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Read this if your agency is planning to procure a services vendor. 

Every published request for services aims to acquire the highest-quality services for the best value. Requests may be as simple as an email to a qualified vendor list or as formal as a request for proposal (RFP) published on a state’s procurement website. However big or small the request, upon receiving it, we, or a potential vendor, triages it using the following primary criteria:

  1. Scope of services―Are these services or solutions we can provide? If we can’t provide the entire scope of services, do we have partners that can?
    As a potential responding vendor, we review the scope of services to see if it is clearly defined and provides enough detail to help us make a decision to pursue the proposal. Part of this review is to check if there are specific requests for products or solutions, and if the requests are for products or solutions that we provide or that we can easily procure to support the scope of work. 
  2. Qualifications―What are the requirements and can we meet them?
    We verify that we can supply proofs of concept to validate experience and qualification requirements. We check to see if the requirements and required services/solutions are clearly defined and we confirm that we have the proof of experience to show the client. Strict or inflexible requirements may mean a new vendor is unable to propose new and innovative services and may not be the right fit.
  3. Value―Is this a service request that we can add value to? Will it provide fair compensation?
    We look to see if we can perform the services or provide the solution at a rate that meets the client’s budget. Sometimes, depending upon the scope of services, we can provide services at a rate typically lower than our competitors. Or, conversely, though we can perform the scope of services, the software/hardware we would have to purchase might make our cost lower in value to the client than a well-positioned competitor.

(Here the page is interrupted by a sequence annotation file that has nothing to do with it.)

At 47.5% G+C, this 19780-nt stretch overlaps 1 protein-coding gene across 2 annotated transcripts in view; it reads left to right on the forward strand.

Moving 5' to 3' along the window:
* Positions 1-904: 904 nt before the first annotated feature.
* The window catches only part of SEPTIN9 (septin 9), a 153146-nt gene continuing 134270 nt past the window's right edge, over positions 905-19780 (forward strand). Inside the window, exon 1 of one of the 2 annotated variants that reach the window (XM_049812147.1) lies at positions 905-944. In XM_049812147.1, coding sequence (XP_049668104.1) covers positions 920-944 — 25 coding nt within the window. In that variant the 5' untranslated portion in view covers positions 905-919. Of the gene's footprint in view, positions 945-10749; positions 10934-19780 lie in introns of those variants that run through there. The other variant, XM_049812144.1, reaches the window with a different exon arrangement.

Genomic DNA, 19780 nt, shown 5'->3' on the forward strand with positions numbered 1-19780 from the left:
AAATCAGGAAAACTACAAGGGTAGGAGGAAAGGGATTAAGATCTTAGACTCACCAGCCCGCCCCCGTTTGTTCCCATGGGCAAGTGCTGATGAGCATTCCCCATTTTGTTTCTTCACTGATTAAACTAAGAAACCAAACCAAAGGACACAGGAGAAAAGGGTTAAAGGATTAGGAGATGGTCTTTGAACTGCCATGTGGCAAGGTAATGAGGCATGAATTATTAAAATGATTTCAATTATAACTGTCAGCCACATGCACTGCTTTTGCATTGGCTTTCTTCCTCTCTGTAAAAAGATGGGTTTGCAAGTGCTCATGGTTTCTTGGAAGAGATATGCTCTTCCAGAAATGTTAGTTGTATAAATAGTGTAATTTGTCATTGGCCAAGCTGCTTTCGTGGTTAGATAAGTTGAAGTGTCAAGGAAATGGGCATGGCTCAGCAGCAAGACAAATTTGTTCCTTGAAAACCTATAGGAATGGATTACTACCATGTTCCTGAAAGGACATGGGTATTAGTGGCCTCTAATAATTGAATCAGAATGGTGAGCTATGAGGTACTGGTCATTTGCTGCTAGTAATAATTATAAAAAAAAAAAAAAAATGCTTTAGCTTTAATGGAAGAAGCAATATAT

An answer of “no” on any of the above questions typically means that we will pass on responding to the opportunity. 

The above questions are primary considerations. There are other factors when we consider an opportunity, such as where the work is located in comparison to our available resources and if there is an incumbent vendor with a solid and successful history. We will consider these and other factors in our next article. If you would like to learn more about our process, or have specific questions, please contact the Medicaid Consulting team.
 

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What vendors want: Vendor decision process in answering requests for services

Read this if you administer a 401(k) plan.

On December 20, 2019, the Setting Every Community up for Retirement Enhancement (SECURE) Act was signed into law. The SECURE Act makes several changes to 401(k) plan requirements. Among those changes is a change to the permissible minimum service requirements.  
 
Many 401(k) retirement plan sponsors have elected to set up minimum service requirements for their plan. Such requirements help eliminate administrative burden of offering participation to part-time employees who may then participate in the plan for a short period of time and then keep their balance within the plan. Although plan sponsors do have the ability to process force-out distributions for smaller account balances, a minimum service requirement, such as one year of service, can help eliminate this situation altogether.  

Long-term part-time employees now eligible